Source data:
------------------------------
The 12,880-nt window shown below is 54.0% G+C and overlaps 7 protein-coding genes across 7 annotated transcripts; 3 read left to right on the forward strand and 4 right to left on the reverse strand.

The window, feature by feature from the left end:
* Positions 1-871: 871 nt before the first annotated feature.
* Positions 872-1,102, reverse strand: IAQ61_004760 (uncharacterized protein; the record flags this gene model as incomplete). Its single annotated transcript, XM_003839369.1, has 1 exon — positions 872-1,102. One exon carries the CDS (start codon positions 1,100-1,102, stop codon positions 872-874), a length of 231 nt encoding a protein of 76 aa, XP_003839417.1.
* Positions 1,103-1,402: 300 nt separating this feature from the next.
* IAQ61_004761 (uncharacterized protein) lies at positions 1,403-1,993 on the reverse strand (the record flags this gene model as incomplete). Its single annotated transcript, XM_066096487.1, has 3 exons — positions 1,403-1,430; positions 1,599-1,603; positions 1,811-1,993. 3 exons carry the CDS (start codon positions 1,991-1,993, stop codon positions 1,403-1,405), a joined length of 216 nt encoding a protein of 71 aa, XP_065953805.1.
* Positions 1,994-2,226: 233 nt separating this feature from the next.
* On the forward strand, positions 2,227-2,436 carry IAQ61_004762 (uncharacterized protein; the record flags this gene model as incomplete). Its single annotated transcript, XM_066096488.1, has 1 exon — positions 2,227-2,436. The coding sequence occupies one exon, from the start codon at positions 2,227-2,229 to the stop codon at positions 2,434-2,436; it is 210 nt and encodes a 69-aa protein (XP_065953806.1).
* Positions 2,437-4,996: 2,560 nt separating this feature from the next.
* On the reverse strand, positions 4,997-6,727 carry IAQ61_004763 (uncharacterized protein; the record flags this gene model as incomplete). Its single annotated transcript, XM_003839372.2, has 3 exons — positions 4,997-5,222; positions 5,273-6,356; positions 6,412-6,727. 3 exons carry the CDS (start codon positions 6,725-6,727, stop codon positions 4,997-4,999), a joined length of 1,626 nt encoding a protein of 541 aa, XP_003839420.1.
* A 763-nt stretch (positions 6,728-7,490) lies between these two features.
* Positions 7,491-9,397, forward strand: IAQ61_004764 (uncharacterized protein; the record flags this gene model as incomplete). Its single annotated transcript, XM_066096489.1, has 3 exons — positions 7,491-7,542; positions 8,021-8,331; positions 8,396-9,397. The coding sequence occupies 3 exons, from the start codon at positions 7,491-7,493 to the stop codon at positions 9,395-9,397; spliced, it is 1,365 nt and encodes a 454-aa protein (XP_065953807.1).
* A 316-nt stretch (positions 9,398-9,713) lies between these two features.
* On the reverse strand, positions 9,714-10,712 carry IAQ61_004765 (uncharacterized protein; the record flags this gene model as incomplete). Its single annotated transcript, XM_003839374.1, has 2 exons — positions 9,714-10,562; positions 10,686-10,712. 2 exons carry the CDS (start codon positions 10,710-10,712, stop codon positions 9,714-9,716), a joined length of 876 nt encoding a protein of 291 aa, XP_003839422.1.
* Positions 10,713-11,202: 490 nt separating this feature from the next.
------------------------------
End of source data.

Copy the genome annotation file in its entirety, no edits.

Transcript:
The 12,880-nt window shown below is 54.0% G+C and overlaps 7 protein-coding genes across 7 annotated transcripts; 3 read left to right on the forward strand and 4 right to left on the reverse strand.

The window, feature by feature from the left end:
* Positions 1-871: 871 nt before the first annotated feature.
* Positions 872-1,102, reverse strand: IAQ61_004760 (uncharacterized protein; the record flags this gene model as incomplete). Its single annotated transcript, XM_003839369.1, has 1 exon — positions 872-1,102. One exon carries the CDS (start codon positions 1,100-1,102, stop codon positions 872-874), a length of 231 nt encoding a protein of 76 aa, XP_003839417.1.
* Positions 1,103-1,402: 300 nt separating this feature from the next.
* IAQ61_004761 (uncharacterized protein) lies at positions 1,403-1,993 on the reverse strand (the record flags this gene model as incomplete). Its single annotated transcript, XM_066096487.1, has 3 exons — positions 1,403-1,430; positions 1,599-1,603; positions 1,811-1,993. 3 exons carry the CDS (start codon positions 1,991-1,993, stop codon positions 1,403-1,405), a joined length of 216 nt encoding a protein of 71 aa, XP_065953805.1.
* Positions 1,994-2,226: 233 nt separating this feature from the next.
* On the forward strand, positions 2,227-2,436 carry IAQ61_004762 (uncharacterized protein; the record flags this gene model as incomplete). Its single annotated transcript, XM_066096488.1, has 1 exon — positions 2,227-2,436. The coding sequence occupies one exon, from the start codon at positions 2,227-2,229 to the stop codon at positions 2,434-2,436; it is 210 nt and encodes a 69-aa protein (XP_065953806.1).
* Positions 2,437-4,996: 2,560 nt separating this feature from the next.
* On the reverse strand, positions 4,997-6,727 carry IAQ61_004763 (uncharacterized protein; the record flags this gene model as incomplete). Its single annotated transcript, XM_003839372.2, has 3 exons — positions 4,997-5,222; positions 5,273-6,356; positions 6,412-6,727. 3 exons carry the CDS (start codon positions 6,725-6,727, stop codon positions 4,997-4,999), a joined length of 1,626 nt encoding a protein of 541 aa, XP_003839420.1.
* A 763-nt stretch (positions 6,728-7,490) lies between these two features.
* Positions 7,491-9,397, forward strand: IAQ61_004764 (uncharacterized protein; the record flags this gene model as incomplete). Its single annotated transcript, XM_066096489.1, has 3 exons — positions 7,491-7,542; positions 8,021-8,331; positions 8,396-9,397. The coding sequence occupies 3 exons, from the start codon at positions 7,491-7,493 to the stop codon at positions 9,395-9,397; spliced, it is 1,365 nt and encodes a 454-aa protein (XP_065953807.1).
* A 316-nt stretch (positions 9,398-9,713) lies between these two features.
* On the reverse strand, positions 9,714-10,712 carry IAQ61_004765 (uncharacterized protein; the record flags this gene model as incomplete). Its single annotated transcript, XM_003839374.1, has 2 exons — positions 9,714-10,562; positions 10,686-10,712. 2 exons carry the CDS (start codon positions 10,710-10,712, stop codon positions 9,714-9,716), a joined length of 876 nt encoding a protein of 291 aa, XP_003839422.1.
* Positions 10,713-11,202: 490 nt separating this feature from the next.